Our Wild Texas – June 2020

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Surprising Badger Superpowers

American badger in Texas

Found in West and South Texas, American badgers are fierce members of the weasel family. Unaffected by rattlesnake bites unless hit on the nose, badgers eat diamondbacks (video) for lunch. But this is no one-trick weasel, the badger also has team skills – it will pair up with a coyote to hunt. These hunting buddies were first noted by Native Americans, and a recent video shows they're still hanging out together

We haven't seen photos or video of a badger-coyote team in Texas, but both species live here. So be on the lookout for this dynamic duo, and if you can safely get a photo, post it on iNaturalistFacebook or Instagram, and tag us so we see it. Always keep a safe distance between yourself and wildlife.

Read about more badger superpowers (yes, they have more!) in the Texas Parks & Wildlife magazine story, Badger Swagger

Graceful Black Skimmers

black skimmers

Black skimmers are coastal birds that fish by skimming the water's surface with the lower half of their bill immersed. When they spot a small fish, they nab it without missing a beat. But these graceful birds are in a steep population decline – down 70% since 1973 due to habitat loss and human disturbance, such as people getting too close to their nesting areas.

Black skimmers are colonial waterbirds – birds that nest together in large groups. If their nesting site is approached by humans, the adults frequently fly off, leaving eggs and chicks exposed to predators.

A variety of colonial waterbirds, including spoonbills, egrets and herons, nest along the coast and near inland waters. And like the black skimmer, many are experiencing steep population declines. So if you fish, boat, take photos, go birding or take walks near water, especially on the coast, watch for and avoid nesting sites from February to August. Give the birds some space so future generations of Texans can enjoy them. Read more about black skimmers in the magazine story, Surface Gliders.

4 Ways to Help Your Trees Survive Summer

pecan tree

Trees are like little cities, supporting chains of wildlife both above and below the ground. Maintaining tree health in summer is important since destructive insects can overwhelm a heat-stressed tree. Here are 4 tips to help trees stay healthy:

  1. A deep watering during the middle and end of summer is the most effective way to reduce heat stress. The Tree Care Guide (PDF) has watering tips.
  2. Apply mulch over the root system to keep out heat and keep in moisture. 
  3. Limit pruning to dead limbs that pose a safety hazard.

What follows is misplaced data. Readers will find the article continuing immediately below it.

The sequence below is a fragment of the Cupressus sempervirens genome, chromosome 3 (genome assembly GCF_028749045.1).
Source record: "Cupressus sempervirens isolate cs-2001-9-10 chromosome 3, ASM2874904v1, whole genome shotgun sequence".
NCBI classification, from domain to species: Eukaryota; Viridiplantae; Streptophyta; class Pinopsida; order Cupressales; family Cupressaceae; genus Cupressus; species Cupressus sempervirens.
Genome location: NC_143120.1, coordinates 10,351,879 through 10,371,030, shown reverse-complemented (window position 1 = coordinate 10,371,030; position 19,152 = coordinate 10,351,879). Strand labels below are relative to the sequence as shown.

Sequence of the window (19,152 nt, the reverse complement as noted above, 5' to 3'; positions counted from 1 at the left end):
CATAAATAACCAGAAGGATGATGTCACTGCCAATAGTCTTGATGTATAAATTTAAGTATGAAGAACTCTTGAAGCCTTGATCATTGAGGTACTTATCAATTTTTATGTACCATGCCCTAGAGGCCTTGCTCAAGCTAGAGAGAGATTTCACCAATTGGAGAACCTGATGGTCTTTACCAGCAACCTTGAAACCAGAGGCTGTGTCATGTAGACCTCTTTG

4. Avoid using weed killer or fertilizer, they can damage trees.

For the best chance at long-term success, grow trees native to your region. They have evolved to withstand the extremes of Texas summers.

Trees under 3 years old have special needs – watch the short video How to Care for Your Tree for tips on how to help them thrive. 

Take a Drive on the Wild Side

Great Texas Wildlife Trails illustrated map

If you're planning a driving vacation this summer, make it a wildlife-themed Texas state-cation! Great Texas Wildlife Trails maps are the perfect tool to help you plan a trip – be it for a day, a weekend or all summer long. 

Each of the the 9 interactive maps has a list of area wildlife, designated driving loops, and directions to nature preserves and other sites. The Great Texas Coastal Birding Trail is comprised of the 3 coastal regions. Due to health-related safety measures, some sites may have shorter hours or be closed, so call first.

You can also buy these beautifully illustrated maps by mail. Order yours today and plan your drive on the wild side!

New Webinars + a Bird City Update

bats flying

Our Wildlife Diversity Program has a free webinar series about research and conservation efforts. They're on the third Wed. each month from noon to 1 p.m. 

The 6/17 webinar topic is bats and wind energyRegister and join us! you can also sign up to receive emails on upcoming webinar topics.

Bird City Texas logo

Applications are now being accepted for the new 2020 Bird City Texas program, which certifies communities as leaders in bird-friendly conservation. 

Interested communities should apply by Dec. 4, 2020. Check out the communities that have applied and see if yours has started the process. 

Help Support the State Fish of Texas

guadalupe bass

The official state fish of Texas needs a little help. Guadalupe bass can be found in the cool, clear waters of the Texas Hill Country, and Texas Parks and Wildlife Department has identified the fish as a Species of Greatest Conservation Need.

Because of the rapidly increasing human population in Central Texas, among many other factors, Guadalupe Bass have completely disappeared from many Hill Country rivers where they once thrived.

That’s why Texas Parks and Wildlife Foundation, TPWD’s nonprofit funding partner, is partnering with the Department on a Guadalupe Bass Restoration Initiative. Thanks to support from many partners, watershed-scale conservation measures are restoring and preserving habitat for Guadalupe bass in rivers throughout Central Texas.

Help support the state fish of Texas by becoming a TPWF member today.


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